The National Archives in The Hague present an online blog series “400 years of Dutch-American Stories”.
This blog is the first of a monthly series with stories from the rich history shared by the American and the Dutch people. Authors from both countries will present various stories of their own choosing, from a wide variety of perspectives, in order to provide the full of triumphs and heartbreaks, delights and disappointments that draw from hundreds of years of shared history. Not all stories will be ‘feel-good history’. While the relations between the Dutch and the Americans have for the most part been stable and peaceful, the shared history contains darker moments as well. Acknowledging the contested past does not take away from the friendship but, rather, deepens it.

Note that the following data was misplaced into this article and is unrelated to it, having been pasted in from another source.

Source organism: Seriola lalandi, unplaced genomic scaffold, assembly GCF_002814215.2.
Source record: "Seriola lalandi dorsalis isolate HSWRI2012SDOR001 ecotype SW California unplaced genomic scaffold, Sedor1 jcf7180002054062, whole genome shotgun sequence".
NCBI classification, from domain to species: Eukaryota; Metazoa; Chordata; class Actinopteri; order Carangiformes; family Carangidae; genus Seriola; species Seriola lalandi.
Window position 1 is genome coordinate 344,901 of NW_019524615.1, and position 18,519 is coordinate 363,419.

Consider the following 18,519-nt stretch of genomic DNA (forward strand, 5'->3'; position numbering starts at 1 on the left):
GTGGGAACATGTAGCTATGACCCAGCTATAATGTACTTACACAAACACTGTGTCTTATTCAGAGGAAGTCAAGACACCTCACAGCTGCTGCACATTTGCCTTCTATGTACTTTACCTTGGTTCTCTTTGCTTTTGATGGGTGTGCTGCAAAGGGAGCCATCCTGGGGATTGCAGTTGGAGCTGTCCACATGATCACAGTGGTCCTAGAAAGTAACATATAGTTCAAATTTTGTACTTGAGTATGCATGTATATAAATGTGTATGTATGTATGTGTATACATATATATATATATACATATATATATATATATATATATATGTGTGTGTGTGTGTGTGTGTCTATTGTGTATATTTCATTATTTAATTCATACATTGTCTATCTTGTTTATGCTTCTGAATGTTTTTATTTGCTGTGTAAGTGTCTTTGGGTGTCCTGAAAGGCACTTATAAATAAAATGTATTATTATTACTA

Part 1: Dutch-American Stories: The “Patron Saint of New York” written by Jaap Jacobs
The bonds that connect the American and Dutch peoples have been commemorated in various ways and at various levels. Dutch-American Friendship Day is a well-established annual event at the governmental level. In New York City, the historical memory of Petrus Stuyvesant has recently become controversial, but in the twentieth century his image was iconic.
Part 1: Dutch-American Stories: Mayken’s World by Nicole Maskiell
On December 28, 1662, a woman named Mayken van Angola pursued freedom in New Amsterdam. She did not stand alone. Two other women—Susanna and Lucretia—stood with her and together, they petitioned the colonial government for their freedom. It was granted with the caveat that they must clean the Director-General Petrus Stuyvesant’s house once a week as a condition of that freedom.